July 5, 2022
In the 1970s, a young Gru (Steve Carell) is rejected by his favorite supervillain team the Vicious 6 (Taraji P. Henson, Jean-Claude Van Damme, Lucy Lawless, Dolph Lungdren, Danny Trejo). After stealing their magical medallion, Gru is kidnapped by the former leader, Wild Knuckles (Alan Arkin). Now Kevin, Stuart, Bob, and Otto (Pierre Coffin) must save their new boss and take down the superpowered competition.
In less than 15 years, Illumination Entertainment went from the underdog animation studio to one of the biggest money makers in the business. Pouring the majority of their budget into marketing while keeping animation costs low, the Despicable Me franchise won the hearts of families for better and worse. If only the trailers didn’t spoil everything. The first Minions gave the audience what they wanted with banana jokes and minionese. However, one scene proved surprising to its target demographic:
Its sequel, The Rise of Gru, endured two years of delays after the pandemic brought the world to its knees. And yet the delays proved beneficial because this is the best offering from the studio in a long time. The story works as both a prequel to the first movie and as a standalone minions adventure. While it gets chaotic in the long run, the non-stop comedy never gets boring with one crazy scenario to the next. Despite the branching storylines, everything converges to one of the best finales in 2022 animation. It’s also nice to have villains that just want to be evil, with a generational divide replacing the cliched sympathetic past. Sure, they don’t get much development but for a group of villains, they’re fantastic opponents against Gru and his walking twinkies. Steve Carell is still energetic as a child villain breaking into his career. Coming off the sequels where he turns a new leaf, this descent into villainy is what’s been missing from this franchise: That willingness to be mean spirited and, pun intended, despicable. Even if people are sick of the minions, a good chunk of the comedy is dedicated to their pain and misery. They’re punched, kicked, scorched, pummeled, and slapped without mercy. Even when the audience is supposed to feel sorry for them, it’s funnier to laugh at their suffering. If not for the family friendly denominator, this would be a reboot of Hostel.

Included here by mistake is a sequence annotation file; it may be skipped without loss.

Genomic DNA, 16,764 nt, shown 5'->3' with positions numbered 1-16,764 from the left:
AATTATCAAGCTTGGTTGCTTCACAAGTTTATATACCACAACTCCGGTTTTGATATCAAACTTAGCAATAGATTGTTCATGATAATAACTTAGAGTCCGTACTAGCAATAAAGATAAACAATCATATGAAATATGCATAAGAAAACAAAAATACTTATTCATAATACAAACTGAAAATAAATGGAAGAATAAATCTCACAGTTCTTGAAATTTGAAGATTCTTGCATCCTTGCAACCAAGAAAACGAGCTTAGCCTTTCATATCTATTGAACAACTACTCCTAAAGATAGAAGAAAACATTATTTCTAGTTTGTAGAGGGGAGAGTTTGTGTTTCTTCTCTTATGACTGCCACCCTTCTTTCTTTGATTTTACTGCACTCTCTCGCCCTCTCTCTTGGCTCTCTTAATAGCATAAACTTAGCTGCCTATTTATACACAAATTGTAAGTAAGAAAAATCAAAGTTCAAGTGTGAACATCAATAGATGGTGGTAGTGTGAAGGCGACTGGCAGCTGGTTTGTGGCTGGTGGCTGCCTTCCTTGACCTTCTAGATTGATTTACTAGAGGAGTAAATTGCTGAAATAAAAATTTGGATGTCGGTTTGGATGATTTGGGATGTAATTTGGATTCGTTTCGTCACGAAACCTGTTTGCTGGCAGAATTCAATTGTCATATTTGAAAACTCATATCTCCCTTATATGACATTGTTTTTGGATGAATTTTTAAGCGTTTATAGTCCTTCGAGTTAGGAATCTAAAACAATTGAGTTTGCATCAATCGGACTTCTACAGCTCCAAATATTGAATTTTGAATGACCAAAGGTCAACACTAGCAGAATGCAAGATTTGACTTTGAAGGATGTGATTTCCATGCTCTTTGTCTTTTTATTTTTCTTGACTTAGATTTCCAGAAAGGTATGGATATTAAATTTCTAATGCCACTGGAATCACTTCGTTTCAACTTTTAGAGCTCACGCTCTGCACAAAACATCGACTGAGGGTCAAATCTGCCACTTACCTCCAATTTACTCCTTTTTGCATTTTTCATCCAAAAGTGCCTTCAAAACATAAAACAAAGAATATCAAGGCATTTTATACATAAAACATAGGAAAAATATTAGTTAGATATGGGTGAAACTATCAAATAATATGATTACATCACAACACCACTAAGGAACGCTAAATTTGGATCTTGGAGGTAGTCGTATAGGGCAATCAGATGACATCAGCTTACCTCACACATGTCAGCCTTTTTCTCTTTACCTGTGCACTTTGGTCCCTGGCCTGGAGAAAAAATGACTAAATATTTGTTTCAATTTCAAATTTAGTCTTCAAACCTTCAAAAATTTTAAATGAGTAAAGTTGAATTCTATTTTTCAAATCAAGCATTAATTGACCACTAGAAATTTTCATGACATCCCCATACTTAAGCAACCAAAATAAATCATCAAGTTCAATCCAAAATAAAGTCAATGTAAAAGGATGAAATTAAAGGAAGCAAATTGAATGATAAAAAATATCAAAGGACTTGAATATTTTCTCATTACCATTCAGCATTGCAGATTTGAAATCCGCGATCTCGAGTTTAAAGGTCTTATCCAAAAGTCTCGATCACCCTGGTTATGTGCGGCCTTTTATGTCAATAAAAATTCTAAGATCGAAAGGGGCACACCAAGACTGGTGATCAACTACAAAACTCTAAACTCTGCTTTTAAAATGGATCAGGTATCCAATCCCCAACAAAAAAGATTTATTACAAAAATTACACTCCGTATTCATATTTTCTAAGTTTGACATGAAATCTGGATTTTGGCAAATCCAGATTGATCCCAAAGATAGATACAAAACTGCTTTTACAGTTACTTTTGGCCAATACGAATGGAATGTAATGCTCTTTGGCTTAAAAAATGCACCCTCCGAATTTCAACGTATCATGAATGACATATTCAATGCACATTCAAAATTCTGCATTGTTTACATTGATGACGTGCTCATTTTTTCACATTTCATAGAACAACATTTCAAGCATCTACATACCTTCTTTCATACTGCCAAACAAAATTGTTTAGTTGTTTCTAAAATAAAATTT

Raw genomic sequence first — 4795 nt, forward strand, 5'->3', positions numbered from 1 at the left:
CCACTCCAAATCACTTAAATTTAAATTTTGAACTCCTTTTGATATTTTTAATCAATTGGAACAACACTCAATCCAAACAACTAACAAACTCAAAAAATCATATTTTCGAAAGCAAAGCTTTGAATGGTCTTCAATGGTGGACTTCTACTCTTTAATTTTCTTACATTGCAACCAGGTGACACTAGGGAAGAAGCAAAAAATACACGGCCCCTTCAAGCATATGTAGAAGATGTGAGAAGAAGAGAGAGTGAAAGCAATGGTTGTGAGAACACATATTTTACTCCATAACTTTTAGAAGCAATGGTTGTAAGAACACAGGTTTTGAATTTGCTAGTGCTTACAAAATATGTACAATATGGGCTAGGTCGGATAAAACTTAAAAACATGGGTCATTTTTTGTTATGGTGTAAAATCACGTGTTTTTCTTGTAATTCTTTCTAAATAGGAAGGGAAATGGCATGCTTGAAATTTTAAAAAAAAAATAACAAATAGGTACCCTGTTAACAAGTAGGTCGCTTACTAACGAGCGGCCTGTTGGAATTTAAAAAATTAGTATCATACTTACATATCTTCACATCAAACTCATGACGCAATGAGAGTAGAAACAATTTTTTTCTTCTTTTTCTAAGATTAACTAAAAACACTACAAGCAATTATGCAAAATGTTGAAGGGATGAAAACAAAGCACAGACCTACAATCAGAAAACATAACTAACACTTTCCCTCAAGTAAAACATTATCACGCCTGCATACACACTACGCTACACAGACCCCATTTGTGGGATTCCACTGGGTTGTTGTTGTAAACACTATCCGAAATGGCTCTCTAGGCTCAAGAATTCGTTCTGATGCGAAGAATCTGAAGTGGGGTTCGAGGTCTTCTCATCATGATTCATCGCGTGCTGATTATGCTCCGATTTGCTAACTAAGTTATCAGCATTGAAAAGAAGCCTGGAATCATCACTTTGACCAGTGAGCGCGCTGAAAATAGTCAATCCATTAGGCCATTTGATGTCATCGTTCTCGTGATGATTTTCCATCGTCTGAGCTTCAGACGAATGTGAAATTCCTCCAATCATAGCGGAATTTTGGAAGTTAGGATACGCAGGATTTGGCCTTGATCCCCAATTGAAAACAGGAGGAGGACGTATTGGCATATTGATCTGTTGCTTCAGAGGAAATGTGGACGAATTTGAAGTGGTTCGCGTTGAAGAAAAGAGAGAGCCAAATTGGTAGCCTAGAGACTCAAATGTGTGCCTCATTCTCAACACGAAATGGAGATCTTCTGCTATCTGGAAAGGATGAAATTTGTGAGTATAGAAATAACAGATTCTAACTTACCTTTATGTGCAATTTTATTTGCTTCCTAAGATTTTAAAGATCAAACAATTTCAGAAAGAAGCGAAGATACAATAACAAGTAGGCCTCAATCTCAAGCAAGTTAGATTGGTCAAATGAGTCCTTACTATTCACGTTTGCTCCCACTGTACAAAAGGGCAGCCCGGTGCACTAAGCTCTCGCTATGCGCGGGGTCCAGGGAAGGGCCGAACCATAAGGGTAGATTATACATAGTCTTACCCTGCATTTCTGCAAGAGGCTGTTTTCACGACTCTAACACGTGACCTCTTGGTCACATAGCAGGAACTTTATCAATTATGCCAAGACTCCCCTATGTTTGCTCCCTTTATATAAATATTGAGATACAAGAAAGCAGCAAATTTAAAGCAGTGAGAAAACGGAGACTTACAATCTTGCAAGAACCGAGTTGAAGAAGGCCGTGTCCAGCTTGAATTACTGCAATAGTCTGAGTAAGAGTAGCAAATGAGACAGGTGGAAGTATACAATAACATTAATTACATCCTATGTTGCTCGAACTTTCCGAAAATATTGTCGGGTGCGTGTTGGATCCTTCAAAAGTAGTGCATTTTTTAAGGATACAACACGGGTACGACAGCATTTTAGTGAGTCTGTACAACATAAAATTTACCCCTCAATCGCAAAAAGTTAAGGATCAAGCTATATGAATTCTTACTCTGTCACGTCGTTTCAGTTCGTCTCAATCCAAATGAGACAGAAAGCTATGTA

Being set in the 1970s, there are plenty of vibrant colors in the animation, along with soft lighting to give everything an atmosphere. From the dusty highways to the neon lights in San Francisco, to the warm interior of movie theaters, airports, and dojos. There’s even a clever use of anatomy in the climax when the medallion takes center stage. Topped with incredible speed and timing when Gru and the minions get into trouble, this proves why slapstick is one of the cornerstones of comedy.
Minions: The Rise of Gru is the best Illumination movie since the Sing duology. The story is delightfully mean spirited, the action is bombastically creative, the animation takes full advantage of the time period, and the converging stories build to a satisfying climax. It can get too chaotic at times when the jokes come once every three seconds, but if that’s the biggest problem in an Illumination movie it’s doing something better than its past films. I recommend it to anyone who is already a fan of the series and even those who are annoyed by the minions just to see them tortured in this family friendly face-off. Although on a side note, there’s a lot of contradicting silence surrounding the cross-dressing minions (complete with fruits hanging off their chests) after the overblown backlash surrounding Lightyear’s same-sex kiss. The minions probably watched Bugs Bunny cartoons for inspiration.